The Flash ending explained: A New World

The ending of The Flash TV series left viewers with a lot of thoughts and feelings. Let's break down all of the story developments and what they mean.

The Flash -- “A New World, Part Four” -- Image Number: FLA913h_0113r -- Pictured (L - R): Grant Gustin as The Flash and John Wesley Shipp as Jay Garrick -- Photo: Bettina Strauss/The CW -- © 2023 The CW Network, LLC. All Rights Reserved.
The Flash -- “A New World, Part Four” -- Image Number: FLA913h_0113r -- Pictured (L - R): Grant Gustin as The Flash and John Wesley Shipp as Jay Garrick -- Photo: Bettina Strauss/The CW -- © 2023 The CW Network, LLC. All Rights Reserved. /

For almost a decade, The Flash dominated the small screen as one of the premier superhero TV shows. There was very little in the genre - or on television, for that matter - that could match the global success of The CW's Arrowverse series. It was a family-friendly and fun show for everyone and its success around the world ensured that it enjoyed a long and fruitful run.

Barry Allen's journey on the small screen came to an end after the show's ninth and final season. The series finale, titled "A New World, Part Four", brought back some familiar faces from the past to help bid the series adieu. What made it even more emotional was the fact that the end of The Flash was also the end of the Arrowverse, as The CW's shared universe of superheroes has now come to an end.

If you have completed the series and would like some answers about the show's complex ending, let's dive into what it all means. Be warned, though, there are SPOILERS ahead.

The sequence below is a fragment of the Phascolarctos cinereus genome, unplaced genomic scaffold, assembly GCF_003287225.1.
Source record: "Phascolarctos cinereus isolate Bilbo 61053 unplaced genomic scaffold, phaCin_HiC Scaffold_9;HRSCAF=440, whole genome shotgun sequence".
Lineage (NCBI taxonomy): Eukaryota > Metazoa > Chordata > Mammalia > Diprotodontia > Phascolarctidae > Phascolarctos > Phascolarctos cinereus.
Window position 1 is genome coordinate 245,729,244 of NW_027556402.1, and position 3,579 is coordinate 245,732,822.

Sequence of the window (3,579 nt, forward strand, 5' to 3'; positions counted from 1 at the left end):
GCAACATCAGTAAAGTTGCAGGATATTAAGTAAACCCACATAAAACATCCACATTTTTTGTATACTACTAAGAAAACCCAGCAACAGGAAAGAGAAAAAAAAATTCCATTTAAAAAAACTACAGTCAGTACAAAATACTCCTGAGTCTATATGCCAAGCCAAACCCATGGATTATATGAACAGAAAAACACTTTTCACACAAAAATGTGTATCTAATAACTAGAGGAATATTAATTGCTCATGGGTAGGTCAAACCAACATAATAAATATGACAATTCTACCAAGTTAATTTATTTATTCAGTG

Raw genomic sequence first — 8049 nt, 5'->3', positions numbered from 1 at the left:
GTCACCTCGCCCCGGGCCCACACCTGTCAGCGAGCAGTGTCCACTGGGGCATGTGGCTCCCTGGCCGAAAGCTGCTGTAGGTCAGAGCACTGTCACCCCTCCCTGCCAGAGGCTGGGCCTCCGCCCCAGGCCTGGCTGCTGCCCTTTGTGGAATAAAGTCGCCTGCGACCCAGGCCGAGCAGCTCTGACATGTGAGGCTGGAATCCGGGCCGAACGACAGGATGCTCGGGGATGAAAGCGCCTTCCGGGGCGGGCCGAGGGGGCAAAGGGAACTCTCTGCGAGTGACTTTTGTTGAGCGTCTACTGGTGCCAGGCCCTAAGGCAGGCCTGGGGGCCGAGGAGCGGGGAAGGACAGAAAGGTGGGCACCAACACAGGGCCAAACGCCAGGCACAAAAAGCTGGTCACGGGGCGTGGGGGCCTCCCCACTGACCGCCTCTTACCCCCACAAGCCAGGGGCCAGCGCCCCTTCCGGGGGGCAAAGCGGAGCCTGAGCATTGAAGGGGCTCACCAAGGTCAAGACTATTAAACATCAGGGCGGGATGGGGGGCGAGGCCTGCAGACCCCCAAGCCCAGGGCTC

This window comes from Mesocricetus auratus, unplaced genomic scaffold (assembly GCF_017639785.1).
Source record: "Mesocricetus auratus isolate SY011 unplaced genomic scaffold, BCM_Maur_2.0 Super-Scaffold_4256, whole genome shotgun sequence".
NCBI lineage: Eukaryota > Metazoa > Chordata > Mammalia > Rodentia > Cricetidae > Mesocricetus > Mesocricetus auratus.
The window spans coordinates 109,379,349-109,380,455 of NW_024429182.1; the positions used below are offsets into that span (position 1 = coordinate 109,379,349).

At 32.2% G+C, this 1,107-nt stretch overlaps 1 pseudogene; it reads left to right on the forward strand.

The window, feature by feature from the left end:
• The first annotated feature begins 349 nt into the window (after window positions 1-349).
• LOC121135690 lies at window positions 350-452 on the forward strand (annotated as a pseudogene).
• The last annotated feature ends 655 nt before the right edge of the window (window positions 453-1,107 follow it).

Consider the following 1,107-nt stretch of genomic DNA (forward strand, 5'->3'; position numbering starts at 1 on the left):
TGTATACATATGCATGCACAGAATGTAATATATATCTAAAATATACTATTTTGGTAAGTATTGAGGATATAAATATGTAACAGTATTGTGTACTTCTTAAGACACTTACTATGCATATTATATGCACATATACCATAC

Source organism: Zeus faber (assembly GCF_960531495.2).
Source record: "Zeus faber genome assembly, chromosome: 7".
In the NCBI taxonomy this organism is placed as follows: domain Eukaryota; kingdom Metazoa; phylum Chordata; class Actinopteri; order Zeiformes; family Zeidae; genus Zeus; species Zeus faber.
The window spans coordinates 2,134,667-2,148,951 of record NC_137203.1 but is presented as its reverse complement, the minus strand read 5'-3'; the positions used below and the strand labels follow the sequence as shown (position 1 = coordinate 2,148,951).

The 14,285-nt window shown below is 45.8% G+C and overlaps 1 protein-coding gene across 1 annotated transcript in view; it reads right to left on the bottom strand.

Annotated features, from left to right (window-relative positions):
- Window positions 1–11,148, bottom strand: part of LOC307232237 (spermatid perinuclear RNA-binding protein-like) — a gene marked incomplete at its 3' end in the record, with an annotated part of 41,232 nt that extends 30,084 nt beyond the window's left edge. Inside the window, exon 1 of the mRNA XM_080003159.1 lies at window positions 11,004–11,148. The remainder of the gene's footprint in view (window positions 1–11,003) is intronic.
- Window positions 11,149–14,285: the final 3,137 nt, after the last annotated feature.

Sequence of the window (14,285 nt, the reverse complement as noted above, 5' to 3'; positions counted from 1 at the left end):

The Flash creates three new speedsters

The final segment of The Flash's series finale was a full-circle moment for all involved. Barry held his newborn daughter Nora West-Allen in his arms and told her a story. It started with "To understand what I'm about to tell you, you need to do something first. You need to believe in the impossible." It was a callback to the opening line in the show's pilot episode. But that feeling of coming full-circle would continue.

As Barry told Nora that story, we saw him suit up as The Flash, sending a bolt of lightning into the sky. Just as Oliver Queen had told him he was chosen by the lightning all those years ago, it was now his turn to do the choosing. And thus, he decided to share his gifts with others, producing three new speedsters in the process.

The Flash season 9
The Flash -- “A New World, Part Four” -- Image Number: FLA913fg_0011r -- Pictured: Grant Gustin as The Flash -- Photo: The CW -- © 2023 The CW Network, LLC. All Rights Reserved. /